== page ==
New details of the Tianwen-3 mission to collect samples from Mars and return them to Earth were revealed in presentations made at the Hefei International Conference in Anhui province on April 22. The mission will use a pair of Long March-5 rockets to send two separate spacecraft to the Red Planet around 2030 to collect and return 500 grams of samples.
The Chinese program for the exploration of Mars
After the unfortunate Yinghuo-1 mission, launched on Nov. 8, 2011, together with the Russian probe Phobos-Grunt, which was lost together with it, the Chinese program for the exploration of Mars scored a resounding success with the Tianwen-1 mission, launched on Jul. 23, 2020, and arrived on the red planet on February 10, 2021.
The name Tianwen means “search for celestial truth” and the missions to Mars are aimed at finding answers to the questions that the planet has always put before us. The first probe of the series, consisting of an orbiter and a lander, Zhurong, (a mythological Chinese god of fire) has successfully carried out all the assigned tasks and is currently on standby, probably with damaged solar panels, in the Martian region of Utopia Planitia, not far from the Viking-2 landing site.
A different approach
The next step in the Chinese conquest of Mars will be to launch two separate probes, one equipped with a lander which will have to collect Martian soil samples and send them into orbit utilizing an ascent device that will join up with the second probe which, once docked the vehicle with the pieces, it will return to Earth, delivering the precious cargo.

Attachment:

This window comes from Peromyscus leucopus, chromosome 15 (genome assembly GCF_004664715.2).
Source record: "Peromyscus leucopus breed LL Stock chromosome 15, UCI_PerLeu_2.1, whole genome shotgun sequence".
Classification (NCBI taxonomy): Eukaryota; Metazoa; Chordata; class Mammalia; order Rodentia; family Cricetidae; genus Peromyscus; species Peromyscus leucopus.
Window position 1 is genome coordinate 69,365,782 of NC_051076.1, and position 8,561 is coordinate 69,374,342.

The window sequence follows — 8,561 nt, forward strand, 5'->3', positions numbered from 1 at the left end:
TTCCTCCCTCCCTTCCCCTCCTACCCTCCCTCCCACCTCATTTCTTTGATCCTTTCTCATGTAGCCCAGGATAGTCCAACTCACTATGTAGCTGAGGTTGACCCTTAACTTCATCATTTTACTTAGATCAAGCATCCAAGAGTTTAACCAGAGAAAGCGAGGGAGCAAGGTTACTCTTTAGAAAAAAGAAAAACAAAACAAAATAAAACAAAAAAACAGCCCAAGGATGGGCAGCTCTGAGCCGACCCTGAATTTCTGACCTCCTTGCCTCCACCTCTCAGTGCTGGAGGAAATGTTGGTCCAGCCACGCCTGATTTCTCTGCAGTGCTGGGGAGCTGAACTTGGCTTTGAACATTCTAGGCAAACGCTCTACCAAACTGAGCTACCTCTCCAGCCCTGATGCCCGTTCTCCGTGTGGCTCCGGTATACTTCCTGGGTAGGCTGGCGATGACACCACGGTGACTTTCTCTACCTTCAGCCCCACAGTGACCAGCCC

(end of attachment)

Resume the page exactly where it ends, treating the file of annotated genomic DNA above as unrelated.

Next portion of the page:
Unlike the mission profile studied by ESA and NASA for the Sample return mission, which envisages the launch of a single vehicle separated into a lander and an orbiter, the Chinese project uses two Long March-5 launches which will depart from Wenchang in November 2028.
The return of the samples to our planet would take place in Jul. 2031, two years before the return of the samples collected by the Euro-US probe.
China’s Tianwen-3 mission will likely only collect samples from a single location, while the joint NASA and ESA mission will collect samples to Mars from multiple locations.
Flying drone or four-legged crawling robot?
Experience gained with the Tianwen-1 mission has already shown that China possesses the technology needed to land in the flat and low-lying region of Utopia Planitia in the northern hemisphere, thus giving the spacecraft more time in the atmosphere to slow down its descent. Landing at higher altitudes on Mars, as some NASA spacecraft have done, would require further refinements of entry, descent, and landing technology and increase mission complexity.
For the collection of materials to be sent, we thought of a mini helicopter, very similar to Ingenuity. Alternatively, a four-legged crawling robot design has been presented that could be used to sample sites further away from the lander.